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A top US diplomat testifies that millions in military aid was held up over Trump demand for "Biden probe." Also on our rundown, a hearing today targets Big Oil and "climate denial."

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Facebook says it blocked four networks of social media accounts to prevent election interference; and Julin Castro announces he might not have enough cash on hand to keep the campaign going.

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SD Public Health Official Supports Ban on Flavored E-Cigarettes

More than one in four U.S. high school students surveyed said they used e-cigarettes in the past 30 days, with the “overwhelming majority” choosing fruit and menthol or mint flavors, according to the CDC. (Krystian-Graba/Pixabay)
More than one in four U.S. high school students surveyed said they used e-cigarettes in the past 30 days, with the “overwhelming majority” choosing fruit and menthol or mint flavors, according to the CDC. (Krystian-Graba/Pixabay)
September 13, 2019

SIOUX FALLS, S.D. – South Dakota's state epidemiologist says he supports a ban on flavored e-cigarettes, a proposal the Trump administration said this week that it's considering.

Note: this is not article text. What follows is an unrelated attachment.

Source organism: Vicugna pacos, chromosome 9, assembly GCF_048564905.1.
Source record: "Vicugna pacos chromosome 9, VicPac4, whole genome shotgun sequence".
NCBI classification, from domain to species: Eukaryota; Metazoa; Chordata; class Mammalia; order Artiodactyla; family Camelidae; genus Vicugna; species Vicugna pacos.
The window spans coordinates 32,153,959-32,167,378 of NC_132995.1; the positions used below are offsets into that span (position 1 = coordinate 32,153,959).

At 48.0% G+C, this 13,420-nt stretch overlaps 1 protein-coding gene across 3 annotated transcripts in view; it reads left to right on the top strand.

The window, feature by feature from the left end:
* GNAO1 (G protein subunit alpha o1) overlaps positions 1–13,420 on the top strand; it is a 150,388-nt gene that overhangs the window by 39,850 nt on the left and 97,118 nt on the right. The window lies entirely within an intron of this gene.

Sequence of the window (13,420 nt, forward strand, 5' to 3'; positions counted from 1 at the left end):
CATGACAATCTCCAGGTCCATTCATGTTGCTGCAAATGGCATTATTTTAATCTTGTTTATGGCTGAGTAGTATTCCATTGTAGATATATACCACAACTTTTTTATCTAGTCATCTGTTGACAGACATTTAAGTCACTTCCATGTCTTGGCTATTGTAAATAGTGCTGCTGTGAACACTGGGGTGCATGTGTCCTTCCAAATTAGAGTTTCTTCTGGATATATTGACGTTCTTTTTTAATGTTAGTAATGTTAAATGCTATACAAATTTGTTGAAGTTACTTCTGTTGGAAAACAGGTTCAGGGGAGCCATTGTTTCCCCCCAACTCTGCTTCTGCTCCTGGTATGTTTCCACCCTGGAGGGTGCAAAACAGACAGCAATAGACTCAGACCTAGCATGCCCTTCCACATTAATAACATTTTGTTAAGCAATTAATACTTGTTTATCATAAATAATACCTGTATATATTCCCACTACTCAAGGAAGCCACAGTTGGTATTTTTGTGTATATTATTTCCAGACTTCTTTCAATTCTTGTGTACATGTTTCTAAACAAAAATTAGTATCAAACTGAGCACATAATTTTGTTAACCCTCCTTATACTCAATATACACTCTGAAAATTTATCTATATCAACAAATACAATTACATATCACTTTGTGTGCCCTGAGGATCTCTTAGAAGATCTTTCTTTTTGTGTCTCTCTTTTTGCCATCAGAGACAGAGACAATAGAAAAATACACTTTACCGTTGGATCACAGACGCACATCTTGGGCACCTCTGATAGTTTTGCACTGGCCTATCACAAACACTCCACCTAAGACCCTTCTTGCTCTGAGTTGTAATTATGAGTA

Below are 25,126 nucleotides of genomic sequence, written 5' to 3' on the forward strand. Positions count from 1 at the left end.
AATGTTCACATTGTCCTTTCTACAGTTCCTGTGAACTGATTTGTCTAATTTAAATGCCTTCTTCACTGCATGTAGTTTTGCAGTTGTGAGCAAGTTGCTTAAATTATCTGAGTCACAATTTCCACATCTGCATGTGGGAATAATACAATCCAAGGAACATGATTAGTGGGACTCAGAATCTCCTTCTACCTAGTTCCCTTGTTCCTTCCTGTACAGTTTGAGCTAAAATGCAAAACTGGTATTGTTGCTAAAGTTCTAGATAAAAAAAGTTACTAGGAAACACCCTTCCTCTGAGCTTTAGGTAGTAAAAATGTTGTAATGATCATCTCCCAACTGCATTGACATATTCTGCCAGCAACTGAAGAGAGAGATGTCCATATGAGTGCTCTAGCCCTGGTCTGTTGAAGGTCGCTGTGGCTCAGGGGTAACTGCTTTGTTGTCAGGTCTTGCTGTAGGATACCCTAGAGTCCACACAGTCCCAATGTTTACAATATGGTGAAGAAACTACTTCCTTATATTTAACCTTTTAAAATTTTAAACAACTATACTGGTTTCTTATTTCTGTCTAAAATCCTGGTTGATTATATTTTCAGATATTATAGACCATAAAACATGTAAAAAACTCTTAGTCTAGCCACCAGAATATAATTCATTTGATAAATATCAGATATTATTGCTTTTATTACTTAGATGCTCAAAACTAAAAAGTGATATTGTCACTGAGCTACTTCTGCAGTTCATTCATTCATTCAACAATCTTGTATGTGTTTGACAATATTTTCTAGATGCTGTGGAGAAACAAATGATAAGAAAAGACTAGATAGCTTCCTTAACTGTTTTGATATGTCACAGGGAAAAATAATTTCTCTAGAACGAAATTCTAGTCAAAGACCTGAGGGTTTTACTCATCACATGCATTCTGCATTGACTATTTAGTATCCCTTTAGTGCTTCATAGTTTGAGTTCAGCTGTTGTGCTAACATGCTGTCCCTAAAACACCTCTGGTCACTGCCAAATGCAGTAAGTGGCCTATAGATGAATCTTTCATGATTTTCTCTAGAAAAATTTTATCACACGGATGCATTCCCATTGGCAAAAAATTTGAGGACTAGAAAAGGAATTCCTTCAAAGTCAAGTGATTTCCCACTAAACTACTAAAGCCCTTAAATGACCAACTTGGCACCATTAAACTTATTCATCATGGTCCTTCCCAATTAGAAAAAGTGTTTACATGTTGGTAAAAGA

Dr. Joshua Clayton says many people think e-cigarettes are safer than regular cigarettes, even though long-term health effects are unknown. He says teens find the flavored products appealing – but could be setting themselves up for a lifetime addiction to tobacco.

"And I think the focus on banning flavored products is a very good step in the right direction, so that we're not using bubble gum flavoring, which is very directed toward the youth population," says Clayton.

On Monday, Clayton confirmed two cases of vaping-related illness in South Dakota among 20- to 24-year-olds. The state joins 33 others reporting cases of severe respiratory illness from e-cigarettes.

The U.S. Department of Health and Human Services says of the hundreds of cases, at least six people have died from the mysterious lung ailment.

Clayton says the percentage of high school students nationwide trying e-cigarettes is on the rise, and many are finding ways to use them covertly while in school, including wearing hoodie sweatshirts designed to hide vaping accessories.

"There are a lot of ways to hide these products so that school officials aren't able to confiscate them," says Clayton. “There's even one product that looks like a watch – and then, you can take off the face of the watch and vape with that."

E-cigarettes were touted as a transitional step to get people to quit traditional tobacco products.

The Food and Drug Administration is now finalizing guidance to remove all non-tobacco flavors of e-cigarettes, including mint and menthol, from the market within 30 days. Companies may, however, be able to reintroduce their flavors at a later date.

Roz Brown, Public News Service - SD